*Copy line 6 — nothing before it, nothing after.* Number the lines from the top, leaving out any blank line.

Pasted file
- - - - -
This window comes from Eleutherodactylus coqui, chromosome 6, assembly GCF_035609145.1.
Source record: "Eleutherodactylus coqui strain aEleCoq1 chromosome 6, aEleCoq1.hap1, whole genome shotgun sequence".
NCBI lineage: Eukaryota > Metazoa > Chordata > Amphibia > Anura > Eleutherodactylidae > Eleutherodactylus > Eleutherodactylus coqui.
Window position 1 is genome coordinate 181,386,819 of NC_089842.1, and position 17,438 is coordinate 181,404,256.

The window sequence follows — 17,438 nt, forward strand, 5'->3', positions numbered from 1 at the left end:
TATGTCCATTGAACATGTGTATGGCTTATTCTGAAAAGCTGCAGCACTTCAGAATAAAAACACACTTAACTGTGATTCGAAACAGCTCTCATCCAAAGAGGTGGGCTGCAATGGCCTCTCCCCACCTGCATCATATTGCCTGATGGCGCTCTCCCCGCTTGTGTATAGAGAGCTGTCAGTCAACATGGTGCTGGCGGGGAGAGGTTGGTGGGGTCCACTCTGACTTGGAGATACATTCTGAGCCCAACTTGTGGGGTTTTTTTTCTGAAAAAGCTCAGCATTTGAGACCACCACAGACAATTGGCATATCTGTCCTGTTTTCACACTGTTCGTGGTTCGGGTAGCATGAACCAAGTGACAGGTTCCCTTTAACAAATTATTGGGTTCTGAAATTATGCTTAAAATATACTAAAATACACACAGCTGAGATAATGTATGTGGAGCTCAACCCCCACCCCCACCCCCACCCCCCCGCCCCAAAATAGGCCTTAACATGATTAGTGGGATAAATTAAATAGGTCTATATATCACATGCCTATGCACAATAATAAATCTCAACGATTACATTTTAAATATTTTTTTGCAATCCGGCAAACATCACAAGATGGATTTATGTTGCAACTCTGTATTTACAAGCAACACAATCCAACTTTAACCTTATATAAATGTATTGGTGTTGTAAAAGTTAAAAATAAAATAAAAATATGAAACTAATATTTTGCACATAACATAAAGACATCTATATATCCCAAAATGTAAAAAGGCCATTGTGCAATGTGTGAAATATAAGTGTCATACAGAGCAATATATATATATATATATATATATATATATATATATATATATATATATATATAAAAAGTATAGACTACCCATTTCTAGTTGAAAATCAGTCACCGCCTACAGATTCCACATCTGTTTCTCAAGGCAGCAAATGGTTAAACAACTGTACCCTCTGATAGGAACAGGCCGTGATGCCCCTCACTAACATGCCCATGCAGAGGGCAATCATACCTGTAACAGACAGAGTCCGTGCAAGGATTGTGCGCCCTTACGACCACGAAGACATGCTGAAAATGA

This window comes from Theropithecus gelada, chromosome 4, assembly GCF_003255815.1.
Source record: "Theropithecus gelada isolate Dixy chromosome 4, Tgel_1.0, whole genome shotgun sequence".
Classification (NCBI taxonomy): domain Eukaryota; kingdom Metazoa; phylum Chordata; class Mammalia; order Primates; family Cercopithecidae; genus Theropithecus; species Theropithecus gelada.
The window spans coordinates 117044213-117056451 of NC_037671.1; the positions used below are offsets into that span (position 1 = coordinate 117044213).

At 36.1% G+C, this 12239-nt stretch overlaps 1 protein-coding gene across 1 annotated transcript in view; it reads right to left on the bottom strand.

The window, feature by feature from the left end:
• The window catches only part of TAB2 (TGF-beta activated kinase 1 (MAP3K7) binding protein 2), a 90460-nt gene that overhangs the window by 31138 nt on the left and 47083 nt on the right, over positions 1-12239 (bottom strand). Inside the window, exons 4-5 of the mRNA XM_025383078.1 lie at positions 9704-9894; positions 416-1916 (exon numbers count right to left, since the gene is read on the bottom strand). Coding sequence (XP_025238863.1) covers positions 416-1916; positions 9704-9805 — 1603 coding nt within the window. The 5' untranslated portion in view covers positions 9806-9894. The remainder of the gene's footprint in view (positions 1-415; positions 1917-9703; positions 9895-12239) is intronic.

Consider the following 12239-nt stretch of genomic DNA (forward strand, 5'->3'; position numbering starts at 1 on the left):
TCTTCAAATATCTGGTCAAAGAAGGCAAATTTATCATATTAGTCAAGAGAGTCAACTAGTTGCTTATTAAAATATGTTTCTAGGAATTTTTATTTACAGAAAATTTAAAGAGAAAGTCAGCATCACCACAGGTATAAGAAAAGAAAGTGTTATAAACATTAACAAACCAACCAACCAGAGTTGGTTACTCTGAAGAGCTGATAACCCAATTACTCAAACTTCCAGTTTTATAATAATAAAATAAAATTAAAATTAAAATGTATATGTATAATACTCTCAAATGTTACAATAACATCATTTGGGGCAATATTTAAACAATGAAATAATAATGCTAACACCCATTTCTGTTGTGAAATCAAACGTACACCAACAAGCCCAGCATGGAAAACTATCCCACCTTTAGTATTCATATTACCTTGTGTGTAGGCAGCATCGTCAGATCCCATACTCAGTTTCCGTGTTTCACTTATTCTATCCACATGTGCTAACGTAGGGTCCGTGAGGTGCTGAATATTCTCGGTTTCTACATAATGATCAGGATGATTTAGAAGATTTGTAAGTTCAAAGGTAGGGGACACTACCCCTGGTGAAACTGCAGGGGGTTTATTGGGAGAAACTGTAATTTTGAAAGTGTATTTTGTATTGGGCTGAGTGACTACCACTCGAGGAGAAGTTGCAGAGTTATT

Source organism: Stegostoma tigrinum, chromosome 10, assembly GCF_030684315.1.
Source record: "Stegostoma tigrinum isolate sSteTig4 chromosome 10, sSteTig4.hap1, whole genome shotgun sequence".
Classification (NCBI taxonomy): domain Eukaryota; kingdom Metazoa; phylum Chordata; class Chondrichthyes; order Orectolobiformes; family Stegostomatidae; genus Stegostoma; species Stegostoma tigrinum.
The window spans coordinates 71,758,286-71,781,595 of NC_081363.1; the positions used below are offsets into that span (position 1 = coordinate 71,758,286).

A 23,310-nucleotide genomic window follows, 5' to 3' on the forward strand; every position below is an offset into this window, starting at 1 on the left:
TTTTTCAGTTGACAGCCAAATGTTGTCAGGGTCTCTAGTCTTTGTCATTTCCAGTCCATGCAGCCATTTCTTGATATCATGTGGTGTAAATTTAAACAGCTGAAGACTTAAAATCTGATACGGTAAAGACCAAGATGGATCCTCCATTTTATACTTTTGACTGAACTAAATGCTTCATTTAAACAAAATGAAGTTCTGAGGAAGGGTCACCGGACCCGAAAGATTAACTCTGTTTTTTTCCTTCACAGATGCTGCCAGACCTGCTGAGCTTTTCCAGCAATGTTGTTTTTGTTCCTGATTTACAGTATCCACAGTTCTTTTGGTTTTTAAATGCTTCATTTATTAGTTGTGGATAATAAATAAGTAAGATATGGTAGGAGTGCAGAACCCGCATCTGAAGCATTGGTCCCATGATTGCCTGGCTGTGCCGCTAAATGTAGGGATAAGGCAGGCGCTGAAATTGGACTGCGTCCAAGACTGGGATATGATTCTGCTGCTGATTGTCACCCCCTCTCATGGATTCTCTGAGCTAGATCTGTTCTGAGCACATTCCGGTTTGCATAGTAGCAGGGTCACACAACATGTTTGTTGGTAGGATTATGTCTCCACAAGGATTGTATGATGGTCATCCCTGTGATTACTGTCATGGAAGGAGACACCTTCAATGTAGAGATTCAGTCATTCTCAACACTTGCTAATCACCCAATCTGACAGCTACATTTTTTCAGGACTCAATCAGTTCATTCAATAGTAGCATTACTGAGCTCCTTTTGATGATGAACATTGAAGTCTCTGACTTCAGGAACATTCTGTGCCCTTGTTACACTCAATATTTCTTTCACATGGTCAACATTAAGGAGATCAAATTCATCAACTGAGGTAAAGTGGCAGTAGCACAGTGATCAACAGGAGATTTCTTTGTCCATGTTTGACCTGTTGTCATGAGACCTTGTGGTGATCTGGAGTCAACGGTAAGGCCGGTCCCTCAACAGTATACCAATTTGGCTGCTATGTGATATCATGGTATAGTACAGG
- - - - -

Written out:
TATGTCCATTGAACATGTGTATGGCTTATTCTGAAAAGCTGCAGCACTTCAGAATAAAAACACACTTAACTGTGATTCGAAACAGCTCTCATCCAAAGAGGTGGGCTGCAATGGCCTCTCCCCACCTGCATCATATTGCCTGATGGCGCTCTCCCCGCTTGTGTATAGAGAGCTGTCAGTCAACATGGTGCTGGCGGGGAGAGGTTGGTGGGGTCCACTCTGACTTGGAGATACATTCTGAGCCCAACTTGTGGGGTTTTTTTTCTGAAAAAGCTCAGCATTTGAGACCACCACAGACAATTGGCATATCTGTCCTGTTTTCACACTGTTCGTGGTTCGGGTAGCATGAACCAAGTGACAGGTTCCCTTTAACAAATTATTGGGTTCTGAAATTATGCTTAAAATATACTAAAATACACACAGCTGAGATAATGTATGTGGAGCTCAACCCCCACCCCCACCCCCACCCCCCCGCCCCAAAATAGGCCTTAACATGATTAGTGGGATAAATTAAATAGGTCTATATATCACATGCCTATGCACAATAATAAATCTCAACGATTACATTTTAAATATTTTTTTGCAATCCGGCAAACATCACAAGATGGATTTATGTTGCAACTCTGTATTTACAAGCAACACAATCCAACTTTAACCTTATATAAATGTATTGGTGTTGTAAAAGTTAAAAATAAAATAAAAATATGAAACTAATATTTTGCACATAACATAAAGACATCTATATATCCCAAAATGTAAAAAGGCCATTGTGCAATGTGTGAAATATAAGTGTCATACAGAGCAATATATATATATATATATATATATATATATATATATATATATATATATATATAAAAAGTATAGACTACCCATTTCTAGTTGAAAATCAGTCACCGCCTACAGATTCCACATCTGTTTCTCAAGGCAGCAAATGGTTAAACAACTGTACCCTCTGATAGGAACAGGCCGTGATGCCCCTCACTAACATGCCCATGCAGAGGGCAATCATACCTGTAACAGACAGAGTCCGTGCAAGGATTGTGCGCCCTTACGACCACGAAGACATGCTGAAAATGA